Unformatted text preview: Step II. We ﬁnd the superposition of these solution which satisﬁes the nonhomogeneous initial conditions by means of Fourier analysis.
To carry out Step I, we substitute u(x, t) = f (x)g (t) into the wave equation
(4.18) and obtain
f (x)g (t) = c2 f (x)g (t).
We separate variables, putting all the functions involving t on the left, all the
functions involving x on the right:
g (t)
f (x)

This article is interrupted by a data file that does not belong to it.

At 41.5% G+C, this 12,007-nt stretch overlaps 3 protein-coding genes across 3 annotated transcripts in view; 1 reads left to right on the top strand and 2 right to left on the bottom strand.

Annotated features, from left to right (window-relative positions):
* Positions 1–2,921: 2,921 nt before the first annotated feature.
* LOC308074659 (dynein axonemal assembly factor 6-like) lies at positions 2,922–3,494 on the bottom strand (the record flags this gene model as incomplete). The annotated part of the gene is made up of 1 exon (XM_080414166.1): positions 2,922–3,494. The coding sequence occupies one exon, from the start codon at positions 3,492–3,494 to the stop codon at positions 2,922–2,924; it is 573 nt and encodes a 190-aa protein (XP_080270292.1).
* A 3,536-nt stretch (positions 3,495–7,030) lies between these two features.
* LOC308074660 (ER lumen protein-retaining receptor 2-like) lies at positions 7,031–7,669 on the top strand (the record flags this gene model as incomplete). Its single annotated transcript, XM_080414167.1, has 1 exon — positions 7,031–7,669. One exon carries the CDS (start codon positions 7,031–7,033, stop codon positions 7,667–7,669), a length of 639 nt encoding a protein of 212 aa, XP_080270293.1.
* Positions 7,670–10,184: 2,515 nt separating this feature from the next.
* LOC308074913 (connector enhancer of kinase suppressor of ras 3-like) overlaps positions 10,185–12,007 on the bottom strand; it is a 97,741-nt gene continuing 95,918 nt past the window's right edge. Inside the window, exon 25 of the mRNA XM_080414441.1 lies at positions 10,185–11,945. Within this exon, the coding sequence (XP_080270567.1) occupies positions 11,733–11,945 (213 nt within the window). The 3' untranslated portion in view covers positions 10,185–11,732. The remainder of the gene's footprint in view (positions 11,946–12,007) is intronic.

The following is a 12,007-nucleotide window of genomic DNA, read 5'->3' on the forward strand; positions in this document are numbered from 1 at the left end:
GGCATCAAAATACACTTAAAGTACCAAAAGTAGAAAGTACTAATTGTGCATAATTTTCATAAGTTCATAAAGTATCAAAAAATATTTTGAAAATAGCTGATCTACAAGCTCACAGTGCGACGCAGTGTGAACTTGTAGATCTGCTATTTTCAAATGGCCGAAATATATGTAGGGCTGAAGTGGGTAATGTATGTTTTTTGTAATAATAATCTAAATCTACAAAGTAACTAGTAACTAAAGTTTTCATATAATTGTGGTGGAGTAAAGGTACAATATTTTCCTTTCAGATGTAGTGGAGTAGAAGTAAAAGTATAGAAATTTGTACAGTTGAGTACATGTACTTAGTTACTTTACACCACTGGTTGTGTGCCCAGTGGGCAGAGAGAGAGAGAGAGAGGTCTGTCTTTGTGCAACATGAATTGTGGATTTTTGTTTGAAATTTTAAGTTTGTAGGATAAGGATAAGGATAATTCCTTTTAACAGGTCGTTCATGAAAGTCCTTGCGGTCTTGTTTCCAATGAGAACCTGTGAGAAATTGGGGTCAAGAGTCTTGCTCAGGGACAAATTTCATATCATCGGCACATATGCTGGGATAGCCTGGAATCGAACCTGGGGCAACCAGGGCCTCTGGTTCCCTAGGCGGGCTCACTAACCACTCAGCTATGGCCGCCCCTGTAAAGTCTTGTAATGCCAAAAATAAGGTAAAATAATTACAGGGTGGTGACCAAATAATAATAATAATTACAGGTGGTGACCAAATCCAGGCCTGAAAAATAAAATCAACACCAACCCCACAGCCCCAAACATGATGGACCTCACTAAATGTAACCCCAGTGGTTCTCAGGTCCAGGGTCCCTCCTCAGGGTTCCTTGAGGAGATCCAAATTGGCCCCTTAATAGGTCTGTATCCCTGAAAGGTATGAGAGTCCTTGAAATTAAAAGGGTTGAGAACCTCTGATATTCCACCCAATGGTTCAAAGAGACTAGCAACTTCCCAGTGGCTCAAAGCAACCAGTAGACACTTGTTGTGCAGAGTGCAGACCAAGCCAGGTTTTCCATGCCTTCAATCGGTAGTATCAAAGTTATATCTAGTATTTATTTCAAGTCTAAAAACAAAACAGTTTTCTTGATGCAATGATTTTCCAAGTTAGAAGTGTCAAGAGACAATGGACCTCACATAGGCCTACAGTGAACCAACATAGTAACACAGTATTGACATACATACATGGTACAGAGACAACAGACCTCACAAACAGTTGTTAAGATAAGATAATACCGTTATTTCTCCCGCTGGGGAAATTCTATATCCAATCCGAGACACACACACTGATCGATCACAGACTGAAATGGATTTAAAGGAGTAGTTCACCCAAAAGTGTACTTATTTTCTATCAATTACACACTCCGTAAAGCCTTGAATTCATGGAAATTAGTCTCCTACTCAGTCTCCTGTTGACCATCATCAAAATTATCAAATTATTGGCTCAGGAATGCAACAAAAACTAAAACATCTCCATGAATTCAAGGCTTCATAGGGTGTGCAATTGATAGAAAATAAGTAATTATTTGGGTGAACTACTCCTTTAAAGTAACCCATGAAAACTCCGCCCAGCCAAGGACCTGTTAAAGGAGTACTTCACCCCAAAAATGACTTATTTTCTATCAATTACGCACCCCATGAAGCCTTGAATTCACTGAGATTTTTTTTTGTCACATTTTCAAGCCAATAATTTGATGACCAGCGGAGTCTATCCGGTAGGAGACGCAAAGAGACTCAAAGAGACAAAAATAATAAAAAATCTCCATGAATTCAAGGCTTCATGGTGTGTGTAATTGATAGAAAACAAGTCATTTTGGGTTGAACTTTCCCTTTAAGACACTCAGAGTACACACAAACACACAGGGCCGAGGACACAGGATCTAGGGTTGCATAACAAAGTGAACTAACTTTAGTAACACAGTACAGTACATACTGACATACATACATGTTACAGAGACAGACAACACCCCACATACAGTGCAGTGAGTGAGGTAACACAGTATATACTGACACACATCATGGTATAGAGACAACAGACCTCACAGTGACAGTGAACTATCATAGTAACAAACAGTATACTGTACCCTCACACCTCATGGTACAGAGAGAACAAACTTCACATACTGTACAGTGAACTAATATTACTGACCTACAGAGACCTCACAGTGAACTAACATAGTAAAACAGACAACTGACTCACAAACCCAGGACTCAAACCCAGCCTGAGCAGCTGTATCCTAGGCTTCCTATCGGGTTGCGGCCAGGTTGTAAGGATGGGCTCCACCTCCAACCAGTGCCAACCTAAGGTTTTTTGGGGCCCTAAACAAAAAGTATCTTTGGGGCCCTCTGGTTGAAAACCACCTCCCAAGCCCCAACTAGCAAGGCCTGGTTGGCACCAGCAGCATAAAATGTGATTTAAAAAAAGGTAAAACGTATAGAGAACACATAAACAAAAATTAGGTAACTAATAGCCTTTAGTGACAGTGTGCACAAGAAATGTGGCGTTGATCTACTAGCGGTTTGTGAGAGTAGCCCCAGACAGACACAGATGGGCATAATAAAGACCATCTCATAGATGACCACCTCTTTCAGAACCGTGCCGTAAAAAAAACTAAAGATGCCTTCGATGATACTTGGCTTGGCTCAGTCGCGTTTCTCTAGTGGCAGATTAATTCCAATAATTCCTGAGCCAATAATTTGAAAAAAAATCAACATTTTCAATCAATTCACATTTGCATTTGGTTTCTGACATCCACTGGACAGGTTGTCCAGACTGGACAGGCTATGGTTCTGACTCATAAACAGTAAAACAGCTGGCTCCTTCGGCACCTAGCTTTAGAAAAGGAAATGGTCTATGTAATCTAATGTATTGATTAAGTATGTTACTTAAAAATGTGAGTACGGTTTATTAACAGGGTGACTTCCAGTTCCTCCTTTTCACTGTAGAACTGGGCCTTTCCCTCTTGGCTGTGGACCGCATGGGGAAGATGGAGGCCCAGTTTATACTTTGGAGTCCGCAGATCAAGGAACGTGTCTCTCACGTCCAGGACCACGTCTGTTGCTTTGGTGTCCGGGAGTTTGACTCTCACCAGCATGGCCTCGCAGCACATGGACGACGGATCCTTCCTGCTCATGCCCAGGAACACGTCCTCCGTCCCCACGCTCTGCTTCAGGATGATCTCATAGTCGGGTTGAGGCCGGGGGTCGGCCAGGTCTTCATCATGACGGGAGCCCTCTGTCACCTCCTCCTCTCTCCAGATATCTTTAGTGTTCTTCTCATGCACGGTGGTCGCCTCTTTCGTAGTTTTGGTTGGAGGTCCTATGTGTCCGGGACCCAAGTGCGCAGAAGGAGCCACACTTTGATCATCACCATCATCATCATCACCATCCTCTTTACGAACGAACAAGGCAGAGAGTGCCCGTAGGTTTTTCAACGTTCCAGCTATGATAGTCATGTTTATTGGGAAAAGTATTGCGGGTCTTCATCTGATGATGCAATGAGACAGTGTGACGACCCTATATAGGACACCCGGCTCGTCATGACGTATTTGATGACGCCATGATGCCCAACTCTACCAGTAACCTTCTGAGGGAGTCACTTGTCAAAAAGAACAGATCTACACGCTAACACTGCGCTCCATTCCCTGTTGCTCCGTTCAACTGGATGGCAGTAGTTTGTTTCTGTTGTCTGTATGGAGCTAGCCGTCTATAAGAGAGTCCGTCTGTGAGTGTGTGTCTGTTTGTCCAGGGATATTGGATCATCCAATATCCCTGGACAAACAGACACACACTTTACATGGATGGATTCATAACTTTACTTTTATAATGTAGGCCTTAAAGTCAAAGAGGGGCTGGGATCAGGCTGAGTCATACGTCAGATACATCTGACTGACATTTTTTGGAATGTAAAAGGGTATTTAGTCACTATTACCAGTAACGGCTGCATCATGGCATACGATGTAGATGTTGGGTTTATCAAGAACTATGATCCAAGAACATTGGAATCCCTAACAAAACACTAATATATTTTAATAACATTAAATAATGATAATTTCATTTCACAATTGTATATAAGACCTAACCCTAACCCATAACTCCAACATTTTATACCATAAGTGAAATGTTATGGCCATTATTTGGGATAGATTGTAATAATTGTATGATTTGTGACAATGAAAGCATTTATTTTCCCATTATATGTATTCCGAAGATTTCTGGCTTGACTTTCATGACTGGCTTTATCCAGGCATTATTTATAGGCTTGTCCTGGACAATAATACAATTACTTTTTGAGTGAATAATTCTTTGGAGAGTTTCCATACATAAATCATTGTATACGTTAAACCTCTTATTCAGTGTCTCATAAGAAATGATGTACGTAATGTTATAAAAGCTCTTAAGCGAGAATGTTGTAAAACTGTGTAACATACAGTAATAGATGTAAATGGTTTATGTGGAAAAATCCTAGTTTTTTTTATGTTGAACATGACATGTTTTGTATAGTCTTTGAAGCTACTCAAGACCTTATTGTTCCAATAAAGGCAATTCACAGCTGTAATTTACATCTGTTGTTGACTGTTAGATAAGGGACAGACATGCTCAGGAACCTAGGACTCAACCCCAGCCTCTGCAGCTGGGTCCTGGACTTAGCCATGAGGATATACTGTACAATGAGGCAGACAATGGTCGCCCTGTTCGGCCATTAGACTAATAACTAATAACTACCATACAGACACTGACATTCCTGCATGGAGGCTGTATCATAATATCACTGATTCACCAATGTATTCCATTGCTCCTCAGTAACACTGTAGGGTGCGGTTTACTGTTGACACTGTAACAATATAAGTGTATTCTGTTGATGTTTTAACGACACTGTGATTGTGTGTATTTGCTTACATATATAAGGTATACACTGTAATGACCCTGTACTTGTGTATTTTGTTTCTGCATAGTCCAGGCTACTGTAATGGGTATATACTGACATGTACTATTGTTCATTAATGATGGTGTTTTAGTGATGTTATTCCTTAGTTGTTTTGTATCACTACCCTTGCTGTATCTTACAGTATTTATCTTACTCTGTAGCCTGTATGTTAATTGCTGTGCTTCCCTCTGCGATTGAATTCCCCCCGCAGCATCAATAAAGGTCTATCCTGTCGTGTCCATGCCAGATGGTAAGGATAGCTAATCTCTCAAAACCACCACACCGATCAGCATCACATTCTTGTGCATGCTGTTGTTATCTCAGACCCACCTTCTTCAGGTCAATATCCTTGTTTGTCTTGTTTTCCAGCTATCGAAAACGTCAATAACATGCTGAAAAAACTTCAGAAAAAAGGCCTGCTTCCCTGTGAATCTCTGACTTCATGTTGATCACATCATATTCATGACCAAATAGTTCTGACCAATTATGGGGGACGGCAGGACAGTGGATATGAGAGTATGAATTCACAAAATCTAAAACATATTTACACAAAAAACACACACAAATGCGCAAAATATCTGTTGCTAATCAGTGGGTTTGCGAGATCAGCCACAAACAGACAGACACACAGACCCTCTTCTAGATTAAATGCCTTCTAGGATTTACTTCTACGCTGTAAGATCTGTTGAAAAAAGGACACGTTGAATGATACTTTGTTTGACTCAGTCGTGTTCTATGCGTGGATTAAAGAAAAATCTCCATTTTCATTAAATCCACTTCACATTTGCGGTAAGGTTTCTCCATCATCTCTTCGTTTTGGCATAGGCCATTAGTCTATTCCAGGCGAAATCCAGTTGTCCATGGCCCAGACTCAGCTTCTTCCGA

= c2
.
g (t)
f (x)
Once again, the lefthand side of this equation does not depend on x, while the
righthand side does not depend on t, so neither side can depend upon either x
or t. Therefore the two sides must equal a constant λ, and our equation becomes
g (t)
f (x)
=
= λ,
2 g (t)
c
f (x)
which separates into two ordinary diﬀerential equations,
g (t)
= λ,
c2 g (t) or g (t) = λc2 g (t), (4.19) f (x)
= λ,
f (x) or f (x) = λf (x). (4.20) and Just as in the case of the heat equation, the homogeneous boundary condition
u(0, t) = u(L, t) = 0 becomes
f (0)g (t) = f (L)g (t) = 0,
and assuming that g (t) is not identically zero, we obtain
f (0) = f (L) = 0.
Thu...
View
Full
Document
 Winter '14
 Equations

Click to edit the document details